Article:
The number of schools failing an inspection has plummeted to a six-year low.
Figures which confirm the big drop in schools in special measures, first revealed in The TES in July, show that 139 primary, secondary and special schools and pupil-referral units failed inspections, during the past academic year, down 40 per cent on the previous year's total of 231.
In the second-worst category - serious weaknesses - numbers also fell dramatically from 316 to 193.
Teacher unions said the figures undermined the Government's White Paper proposal to force all local authorities to consider bringing in private firms every time a school fails or is found to have serious weaknesses.
John Chowcat, general secretary of the National Association of Educational Inspectors, Advisers and Consultants, said: "There's no doubt that this reflects improvements at school level. But it reflects also the improving performance of a number of local authorities, in particular in concentrating on schools which are in danger of slipping into special measures or serious weaknesses."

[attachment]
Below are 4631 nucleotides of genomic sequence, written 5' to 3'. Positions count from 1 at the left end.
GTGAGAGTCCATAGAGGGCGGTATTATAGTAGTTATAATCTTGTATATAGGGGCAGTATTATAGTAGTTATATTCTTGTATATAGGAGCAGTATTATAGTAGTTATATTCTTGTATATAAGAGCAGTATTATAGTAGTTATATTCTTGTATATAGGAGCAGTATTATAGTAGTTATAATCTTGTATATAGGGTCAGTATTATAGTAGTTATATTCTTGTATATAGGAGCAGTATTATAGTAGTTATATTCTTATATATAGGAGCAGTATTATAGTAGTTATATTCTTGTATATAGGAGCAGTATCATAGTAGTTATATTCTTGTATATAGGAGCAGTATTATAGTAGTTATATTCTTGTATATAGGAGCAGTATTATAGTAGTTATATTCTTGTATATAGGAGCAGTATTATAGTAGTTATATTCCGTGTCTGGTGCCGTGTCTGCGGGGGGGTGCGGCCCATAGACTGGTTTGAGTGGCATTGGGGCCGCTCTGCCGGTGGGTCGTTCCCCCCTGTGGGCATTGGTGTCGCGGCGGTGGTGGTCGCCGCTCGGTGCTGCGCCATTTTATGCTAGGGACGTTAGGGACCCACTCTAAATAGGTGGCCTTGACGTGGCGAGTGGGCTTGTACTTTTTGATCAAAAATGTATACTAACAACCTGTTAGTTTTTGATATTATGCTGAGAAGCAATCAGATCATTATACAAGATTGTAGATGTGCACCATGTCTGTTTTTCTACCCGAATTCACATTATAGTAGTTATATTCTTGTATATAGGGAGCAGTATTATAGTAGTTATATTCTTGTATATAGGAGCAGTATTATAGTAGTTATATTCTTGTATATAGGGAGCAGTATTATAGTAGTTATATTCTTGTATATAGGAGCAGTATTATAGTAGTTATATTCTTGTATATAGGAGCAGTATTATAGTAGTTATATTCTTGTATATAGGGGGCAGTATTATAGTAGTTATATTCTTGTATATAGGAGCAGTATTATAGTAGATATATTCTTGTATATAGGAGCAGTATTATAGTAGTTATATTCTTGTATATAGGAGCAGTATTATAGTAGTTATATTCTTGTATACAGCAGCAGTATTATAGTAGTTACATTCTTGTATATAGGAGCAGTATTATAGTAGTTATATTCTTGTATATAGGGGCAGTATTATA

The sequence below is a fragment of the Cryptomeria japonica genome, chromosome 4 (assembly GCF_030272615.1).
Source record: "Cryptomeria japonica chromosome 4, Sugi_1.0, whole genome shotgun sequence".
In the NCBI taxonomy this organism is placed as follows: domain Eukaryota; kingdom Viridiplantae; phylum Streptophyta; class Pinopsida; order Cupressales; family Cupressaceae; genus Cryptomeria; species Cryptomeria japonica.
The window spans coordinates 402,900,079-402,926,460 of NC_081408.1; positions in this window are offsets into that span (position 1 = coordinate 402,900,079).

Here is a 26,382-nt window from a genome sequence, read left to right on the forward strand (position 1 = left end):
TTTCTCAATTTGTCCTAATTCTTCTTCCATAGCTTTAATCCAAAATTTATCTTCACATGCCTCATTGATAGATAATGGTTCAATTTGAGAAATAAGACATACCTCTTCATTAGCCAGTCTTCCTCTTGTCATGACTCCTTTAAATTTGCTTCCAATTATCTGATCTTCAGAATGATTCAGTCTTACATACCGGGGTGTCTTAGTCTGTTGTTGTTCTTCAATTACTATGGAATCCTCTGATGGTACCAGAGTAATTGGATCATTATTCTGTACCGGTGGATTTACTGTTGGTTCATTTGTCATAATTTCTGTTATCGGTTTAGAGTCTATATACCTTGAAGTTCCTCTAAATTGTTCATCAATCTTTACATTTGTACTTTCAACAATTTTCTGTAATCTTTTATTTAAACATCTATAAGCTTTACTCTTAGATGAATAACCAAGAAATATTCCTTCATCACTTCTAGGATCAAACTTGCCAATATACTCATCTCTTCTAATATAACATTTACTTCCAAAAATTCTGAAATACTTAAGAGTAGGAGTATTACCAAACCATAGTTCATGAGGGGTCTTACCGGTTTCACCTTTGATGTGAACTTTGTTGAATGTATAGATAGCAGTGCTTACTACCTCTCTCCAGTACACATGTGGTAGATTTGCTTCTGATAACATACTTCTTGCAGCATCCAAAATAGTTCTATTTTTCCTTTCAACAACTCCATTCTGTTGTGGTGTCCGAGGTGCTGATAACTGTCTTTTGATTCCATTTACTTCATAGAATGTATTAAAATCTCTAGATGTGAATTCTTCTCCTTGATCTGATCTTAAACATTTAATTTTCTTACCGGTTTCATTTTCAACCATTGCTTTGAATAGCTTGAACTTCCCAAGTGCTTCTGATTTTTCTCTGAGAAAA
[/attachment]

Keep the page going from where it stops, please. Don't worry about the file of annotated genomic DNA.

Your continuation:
A spokeswoman for the Office for Standards in Education urged caution. She pointed out that inspections were moving towards the end of a six-year cycle begun in 1997. Schools known to be struggling were often inspected first.
The number of inspections is also lower than it was in the mid-1990s when most schools were inspected every four years instead of the current six.